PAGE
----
Cholesterol/LipidsRed Yeast Rice

The red yeast rice alternative to statins

Red yeast rice decreases LDL (bad) cholesterol levels.

Researchers from Philadelphia, Pennsylvania studied it’s potential as an alternative treatment option in patients who cannot tolerate statins.

First, the details.

  • 62 patients were randomly assigned to take red yeast rice 1800 mg or placebo twice daily for 24 weeks.
  • All patients were also enrolled in a 12-week therapeutic lifestyle change program.

And, the results.

  • In the red yeast rice group, LDL cholesterol decreased 1.11 mmol/L (43 mg/dL) after 12 weeks and decreased 0.90 mmol/L (35 mg/dL) after week 24 weeks.
  • With placebo, LDL cholesterol decreased 0.28 mmol/L (11 mg/dL) and 0.39 mmol/L (15 mg/dL) at weeks 12 and 24, respectively.
    • The reduction in LDL cholesterol was significantly greater in the red yeast rice group.
  • There were no differences in HDL (good) cholesterol, triglyceride, liver enzymes, pain, or creatine phosphokinase (CPK).
    • The CPK enzyme is found in the heart, brain, and skeletal muscles. It’s released into blood after these organs are injured, and serves as a marker for the damage.

The bottom line?
In these patients, red yeast rice and therapeutic lifestyle change decreased LDL cholesterol without increasing CPK or pain. It might be a treatment option in patients who can’t tolerate statin therapy, concluded the authors.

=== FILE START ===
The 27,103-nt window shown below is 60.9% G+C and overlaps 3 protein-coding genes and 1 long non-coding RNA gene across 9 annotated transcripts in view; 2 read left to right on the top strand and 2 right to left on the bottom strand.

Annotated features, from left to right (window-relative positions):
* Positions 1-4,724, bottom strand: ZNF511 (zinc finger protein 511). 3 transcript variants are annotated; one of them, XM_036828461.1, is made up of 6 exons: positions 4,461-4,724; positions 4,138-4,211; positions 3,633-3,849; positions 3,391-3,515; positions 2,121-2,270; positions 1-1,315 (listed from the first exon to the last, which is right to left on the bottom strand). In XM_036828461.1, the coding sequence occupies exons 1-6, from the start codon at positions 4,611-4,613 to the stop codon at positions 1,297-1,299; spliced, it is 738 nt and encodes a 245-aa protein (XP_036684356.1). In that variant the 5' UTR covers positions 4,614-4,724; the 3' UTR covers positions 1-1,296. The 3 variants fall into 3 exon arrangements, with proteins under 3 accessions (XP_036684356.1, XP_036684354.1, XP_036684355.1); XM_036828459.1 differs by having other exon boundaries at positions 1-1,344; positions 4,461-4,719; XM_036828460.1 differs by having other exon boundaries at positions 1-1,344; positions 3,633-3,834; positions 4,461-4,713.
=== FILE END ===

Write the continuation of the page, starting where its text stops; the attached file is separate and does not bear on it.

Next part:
Statins are the mainstay of cholesterol therapy today. Significant side effects associated with statins are infrequent. Among the side effects associated with a rise in CPK blood levels, myalgia and arthralgia (muscle and joint pain) have been reported in 1% to 7% of patients taking statins. A more serious complications of statin therapy is rhabdomyolysis (muscle destruction that can lead to kidney failure). This side effect is rare and generally associated with concurrent fibrate use — another class of drugs use to treat lipids.

Some patients who can’t tolerate one statin may tolerate another. And there in lies the rationale for using red yeast rice, which contains several compounds collectively known as monacolins that inhibit cholesterol synthesis. One of these, “monacolin K” is also known as mevinolin or lovastatin, a statin drug and the active ingredient in the prescription drug known as Mevacor.

Red yeast rice is essentially Mevacor, without the prescription, and, unfortunately, without the manufacturing quality control standards either.

6/16/09 10:12 JR

Hi, I’m JR

John Russo, Jr., PharmD, is president of The MedCom Resource, Inc. Previously, he was senior vice president of medical communications at, a complementary and alternative medicine website.